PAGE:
ERISA fidelity bonds and fiduciary liability insurance: what’s the difference?
You just launched a 401(k) plan for your employees and they couldn’t be happier! This is going to help recruiting and morale by letting employees grow their nest egg with minimal effort. But it also opens the door to lawsuits against you.
Now you’re being told to look into ERISA fidelity bonds and fiduciary liability insurance to protect yourself.
Not to worry! Let’s start with the basics. ERISA fidelity bonds and fiduciary liability insurance share a common focus: employee benefit plans.
An employee benefit plan is a program administered or sponsored by an employer which provides income or other benefits to its employees. This is defined by the Employee Retirement Income Security Act of 1974 (ERISA).
401(k) and pension plans are considered employee benefit plans since they provide income after retirement. Welfare plans, which cover other costs such as health or disability benefits are also included, as are employee stock ownership plans.
ERISA is a federal law which sets the rules for employee benefit plans. The law contains many provisions designed to safeguard employees’ savings.
Here are two key provisions:
If you have discretion in administering and managing a plan or controlling the plan’s assets, you’re a fiduciary. It’s not limited to just those who touch money or manage transactions though. People in a variety of roles could be considered to have enough influence to be bound by certain fiduciary duties.
Plan sponsors (e.g. the employer) and plan administrators (e.g. the investment manager) would both be considered fiduciaries. More info from the IRS here.
According to ERISA, you need to be bonded in an amount equal to or greater than 10% of the plan assets at any given time. If your plan doubles in value over the course of the year, your bond’s value needs to keep pace. Up to a max bond of $500,000, that is. (Fortunately, the value of most ERISA fidelity bonds increases automatically).
So if you launch a 401(k) with assets of $250,000, you need to get a $25,000 ERISA fidelity bond. Assuming your bond’s value increases automatically, you should still be in compliance.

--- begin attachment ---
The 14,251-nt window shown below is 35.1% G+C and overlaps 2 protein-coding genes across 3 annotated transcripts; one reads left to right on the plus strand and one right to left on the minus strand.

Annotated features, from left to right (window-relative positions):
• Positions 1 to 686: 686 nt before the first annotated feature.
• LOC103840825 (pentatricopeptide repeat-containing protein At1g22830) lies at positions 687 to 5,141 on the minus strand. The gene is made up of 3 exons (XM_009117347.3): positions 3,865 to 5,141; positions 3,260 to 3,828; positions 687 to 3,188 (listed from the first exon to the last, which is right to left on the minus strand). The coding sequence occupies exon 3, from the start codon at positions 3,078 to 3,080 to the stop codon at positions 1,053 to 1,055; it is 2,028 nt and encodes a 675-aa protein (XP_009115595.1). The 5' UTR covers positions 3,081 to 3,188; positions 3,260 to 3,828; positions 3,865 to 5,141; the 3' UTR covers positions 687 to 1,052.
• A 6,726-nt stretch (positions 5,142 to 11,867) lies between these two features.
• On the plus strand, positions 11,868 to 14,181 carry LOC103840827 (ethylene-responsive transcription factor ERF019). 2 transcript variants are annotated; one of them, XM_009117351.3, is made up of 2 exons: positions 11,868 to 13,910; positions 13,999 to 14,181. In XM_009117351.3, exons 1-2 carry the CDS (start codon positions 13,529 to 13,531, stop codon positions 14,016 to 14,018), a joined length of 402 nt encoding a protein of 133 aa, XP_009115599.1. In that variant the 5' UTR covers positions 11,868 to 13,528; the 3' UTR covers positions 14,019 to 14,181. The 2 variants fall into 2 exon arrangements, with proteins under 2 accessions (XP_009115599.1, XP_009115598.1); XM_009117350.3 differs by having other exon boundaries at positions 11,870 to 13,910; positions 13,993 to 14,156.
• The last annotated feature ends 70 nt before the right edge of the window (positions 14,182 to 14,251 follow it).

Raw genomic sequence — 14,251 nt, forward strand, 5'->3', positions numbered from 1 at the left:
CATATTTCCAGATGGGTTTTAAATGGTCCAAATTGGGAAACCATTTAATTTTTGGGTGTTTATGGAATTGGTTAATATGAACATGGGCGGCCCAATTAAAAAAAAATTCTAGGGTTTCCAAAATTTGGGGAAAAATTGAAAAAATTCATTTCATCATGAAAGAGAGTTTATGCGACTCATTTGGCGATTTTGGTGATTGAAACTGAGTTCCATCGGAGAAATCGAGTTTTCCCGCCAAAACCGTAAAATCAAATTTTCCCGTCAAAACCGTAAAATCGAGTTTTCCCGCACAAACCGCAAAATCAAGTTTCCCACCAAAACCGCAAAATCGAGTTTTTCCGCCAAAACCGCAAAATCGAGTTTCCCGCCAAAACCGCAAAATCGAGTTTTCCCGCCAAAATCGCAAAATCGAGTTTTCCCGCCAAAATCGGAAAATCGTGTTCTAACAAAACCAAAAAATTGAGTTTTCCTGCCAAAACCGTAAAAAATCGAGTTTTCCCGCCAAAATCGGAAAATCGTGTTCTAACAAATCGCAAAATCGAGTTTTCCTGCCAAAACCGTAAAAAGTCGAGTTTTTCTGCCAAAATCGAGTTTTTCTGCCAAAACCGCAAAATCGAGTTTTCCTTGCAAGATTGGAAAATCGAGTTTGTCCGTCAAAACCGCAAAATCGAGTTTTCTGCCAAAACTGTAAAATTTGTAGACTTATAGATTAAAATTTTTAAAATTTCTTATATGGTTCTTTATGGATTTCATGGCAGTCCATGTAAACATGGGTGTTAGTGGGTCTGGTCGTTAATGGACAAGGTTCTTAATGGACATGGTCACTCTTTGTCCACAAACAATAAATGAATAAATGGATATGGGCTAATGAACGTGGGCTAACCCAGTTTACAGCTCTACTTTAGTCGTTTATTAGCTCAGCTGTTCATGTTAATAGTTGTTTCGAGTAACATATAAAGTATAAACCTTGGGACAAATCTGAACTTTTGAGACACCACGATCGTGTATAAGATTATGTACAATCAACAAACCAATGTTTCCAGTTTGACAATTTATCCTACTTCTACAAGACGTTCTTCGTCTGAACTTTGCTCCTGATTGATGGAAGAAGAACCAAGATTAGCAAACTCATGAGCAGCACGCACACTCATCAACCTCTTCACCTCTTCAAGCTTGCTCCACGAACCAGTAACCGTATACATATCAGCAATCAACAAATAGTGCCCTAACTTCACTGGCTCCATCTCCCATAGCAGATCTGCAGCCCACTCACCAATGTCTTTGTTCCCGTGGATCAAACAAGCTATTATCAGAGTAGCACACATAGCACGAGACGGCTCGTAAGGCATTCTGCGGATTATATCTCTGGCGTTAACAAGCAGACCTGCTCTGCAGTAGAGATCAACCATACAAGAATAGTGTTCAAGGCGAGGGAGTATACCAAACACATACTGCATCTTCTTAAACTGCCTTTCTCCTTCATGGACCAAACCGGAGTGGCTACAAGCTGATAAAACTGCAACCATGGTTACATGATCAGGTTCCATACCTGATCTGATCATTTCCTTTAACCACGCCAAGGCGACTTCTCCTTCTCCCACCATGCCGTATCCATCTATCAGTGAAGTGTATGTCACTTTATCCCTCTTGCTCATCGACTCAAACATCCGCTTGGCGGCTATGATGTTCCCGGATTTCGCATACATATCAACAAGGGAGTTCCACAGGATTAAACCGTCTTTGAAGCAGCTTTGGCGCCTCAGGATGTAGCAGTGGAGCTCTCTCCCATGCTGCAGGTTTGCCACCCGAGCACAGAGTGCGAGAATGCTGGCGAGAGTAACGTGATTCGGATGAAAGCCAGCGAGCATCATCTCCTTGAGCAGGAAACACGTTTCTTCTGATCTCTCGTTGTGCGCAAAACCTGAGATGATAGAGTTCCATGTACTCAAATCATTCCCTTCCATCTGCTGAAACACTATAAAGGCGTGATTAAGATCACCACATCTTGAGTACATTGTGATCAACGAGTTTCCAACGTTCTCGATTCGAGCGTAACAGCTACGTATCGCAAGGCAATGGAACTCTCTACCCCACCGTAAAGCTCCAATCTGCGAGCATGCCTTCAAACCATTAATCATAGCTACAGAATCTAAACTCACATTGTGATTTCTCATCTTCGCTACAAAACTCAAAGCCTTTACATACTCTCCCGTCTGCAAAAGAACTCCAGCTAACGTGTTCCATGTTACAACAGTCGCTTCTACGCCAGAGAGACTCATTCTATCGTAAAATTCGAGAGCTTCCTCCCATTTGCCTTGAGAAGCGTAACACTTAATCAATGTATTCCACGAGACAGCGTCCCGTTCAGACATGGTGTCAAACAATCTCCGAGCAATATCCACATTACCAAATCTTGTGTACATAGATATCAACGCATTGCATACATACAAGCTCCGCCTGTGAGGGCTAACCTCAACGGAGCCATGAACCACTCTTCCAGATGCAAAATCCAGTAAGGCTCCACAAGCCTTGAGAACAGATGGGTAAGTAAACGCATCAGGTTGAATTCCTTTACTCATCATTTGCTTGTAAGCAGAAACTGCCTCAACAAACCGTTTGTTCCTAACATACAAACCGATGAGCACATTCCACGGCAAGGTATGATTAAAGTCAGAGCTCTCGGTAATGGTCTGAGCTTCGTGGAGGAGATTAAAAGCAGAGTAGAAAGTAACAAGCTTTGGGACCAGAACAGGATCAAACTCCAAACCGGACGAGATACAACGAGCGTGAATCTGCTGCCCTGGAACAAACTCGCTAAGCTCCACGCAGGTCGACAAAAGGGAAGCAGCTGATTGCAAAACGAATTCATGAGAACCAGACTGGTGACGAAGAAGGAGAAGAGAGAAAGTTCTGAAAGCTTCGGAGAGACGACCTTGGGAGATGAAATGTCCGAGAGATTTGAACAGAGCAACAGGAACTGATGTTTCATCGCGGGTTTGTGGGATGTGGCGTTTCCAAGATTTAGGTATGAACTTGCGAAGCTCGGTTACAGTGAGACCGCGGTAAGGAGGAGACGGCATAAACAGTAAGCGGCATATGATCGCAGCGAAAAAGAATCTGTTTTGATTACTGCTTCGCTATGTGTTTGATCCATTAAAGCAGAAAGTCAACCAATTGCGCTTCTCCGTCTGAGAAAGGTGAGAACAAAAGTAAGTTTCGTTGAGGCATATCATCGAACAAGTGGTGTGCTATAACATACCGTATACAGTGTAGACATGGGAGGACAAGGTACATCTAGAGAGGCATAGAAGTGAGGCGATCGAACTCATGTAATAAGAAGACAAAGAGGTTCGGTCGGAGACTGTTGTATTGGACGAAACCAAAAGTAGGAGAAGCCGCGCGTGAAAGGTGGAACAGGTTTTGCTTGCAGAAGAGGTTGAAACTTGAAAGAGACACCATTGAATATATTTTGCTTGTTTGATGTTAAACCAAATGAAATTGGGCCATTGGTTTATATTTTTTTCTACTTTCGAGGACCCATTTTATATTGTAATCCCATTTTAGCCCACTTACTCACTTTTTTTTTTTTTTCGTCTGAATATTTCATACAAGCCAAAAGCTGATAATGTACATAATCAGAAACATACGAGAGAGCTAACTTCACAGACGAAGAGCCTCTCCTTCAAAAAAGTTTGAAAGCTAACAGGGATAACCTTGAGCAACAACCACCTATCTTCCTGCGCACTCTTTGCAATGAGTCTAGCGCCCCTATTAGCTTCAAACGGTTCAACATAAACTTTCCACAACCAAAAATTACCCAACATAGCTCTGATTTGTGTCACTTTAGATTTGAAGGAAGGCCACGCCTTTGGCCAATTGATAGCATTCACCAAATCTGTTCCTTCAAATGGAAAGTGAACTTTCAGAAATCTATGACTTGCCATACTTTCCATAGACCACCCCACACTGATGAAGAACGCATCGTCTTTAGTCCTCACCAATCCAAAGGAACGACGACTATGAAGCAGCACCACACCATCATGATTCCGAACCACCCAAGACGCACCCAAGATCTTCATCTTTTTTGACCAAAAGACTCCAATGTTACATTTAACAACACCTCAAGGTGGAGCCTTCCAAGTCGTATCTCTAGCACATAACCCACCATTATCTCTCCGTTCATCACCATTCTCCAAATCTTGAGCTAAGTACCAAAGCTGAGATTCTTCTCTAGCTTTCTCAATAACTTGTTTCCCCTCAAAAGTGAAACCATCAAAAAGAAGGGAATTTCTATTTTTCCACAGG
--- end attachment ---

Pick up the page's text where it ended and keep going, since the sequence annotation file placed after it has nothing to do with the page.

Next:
You need to get an ERISA fidelity bond. But you should get fiduciary liability insurance too.
ERISA fidelity bonds protect the benefit plan participants from loss due to fraud or dishonesty. They are required by ERISA to protect participants from bad actors. If money disappears, the bond will reimburse the loss.
Fiduciary liability insurance protects the company from legal liability arising from the sponsorship of a plan. If the company is held liable, the policy will pay the defense costs and judgements against the company. It is not required by any law and would not cover fraudulent acts.
Bonds are similar to insurance policies. They’re both contracts that last a specified period of time (usually a year). They’re both agreements sold by a financial institution who will pay on your behalf in the event of a specified loss. They also both require you pay the institution a premium for this service.
The difference lies in the risks they cover. Are we looking to protect our employees from criminal acts or are we looking to protect ourselves from legal liability?
Your job at Smith & Sons is to set up a 401(k) plan for the employees. You select the administrator and the company initiates contributions to the plan.
Smith & Sons hires InvestCo to administer the plan. They are going to manage investments and reporting to participants.
Two years later, an employee of InvestCo is revealed to have been skimming from the plans. In small amounts over a long period of time, this employee has ripped off all of InvestCo’s clients.
Fortunately, as fiduciaries, both InvestCo and Smith & Sons have already invested in ERISA fidelity bonds. Smith & Sons’ bond does not cover the claim since the bad actor was not an employee. Instead, InvestCo’s surety steps up to reimburse the stolen funds and sue the bad actor.
Smith & Sons’ employees have now been made whole but that doesn’t mean they’re happy. In fact they’re angry! At you!
How could you let this happen? Didn’t you do some due diligence on these people before you gave them our money? How can we trust you or them in the future?
So the employees file a lawsuit against Smith & Sons alleging mismanagement. All of the costs that follow — legal fees, judgements or settlements against the company, interest — would come out of pocket.
Even if Smith & Sons is determined to be blameless, they still need to pay a great deal before they’re removed from the suit. Bonds do not pay these expenses. Fiduciary liability insurance does.
Though similar, both ERISA fidelity bonds and fiduciary liability insurance actually complement each other with very little overlap. They also happen to be two of the most affordable policies in the market.
It would be a mistake to think that the coverage provided by fiduciary liability insurance is limited to one hypothetical. This policy protects companies from a wide variety of risks faced by plan sponsors. Mistakes in contributions, reporting, enrolling, counseling, and record handling are all insurable risks with potentially massive financial impacts.
You’re legally obligated to bond 10% of your plan assets but just sticking to legal minimums is no way to manage risk. Well-prepared companies look at all exposures they face and then make a decision.
The combination of ERISA fidelity bonds and fiduciary liability insurance provides the holistic risk management program you need to enjoy the benefits of the service you’re providing your employees without all the baggage.
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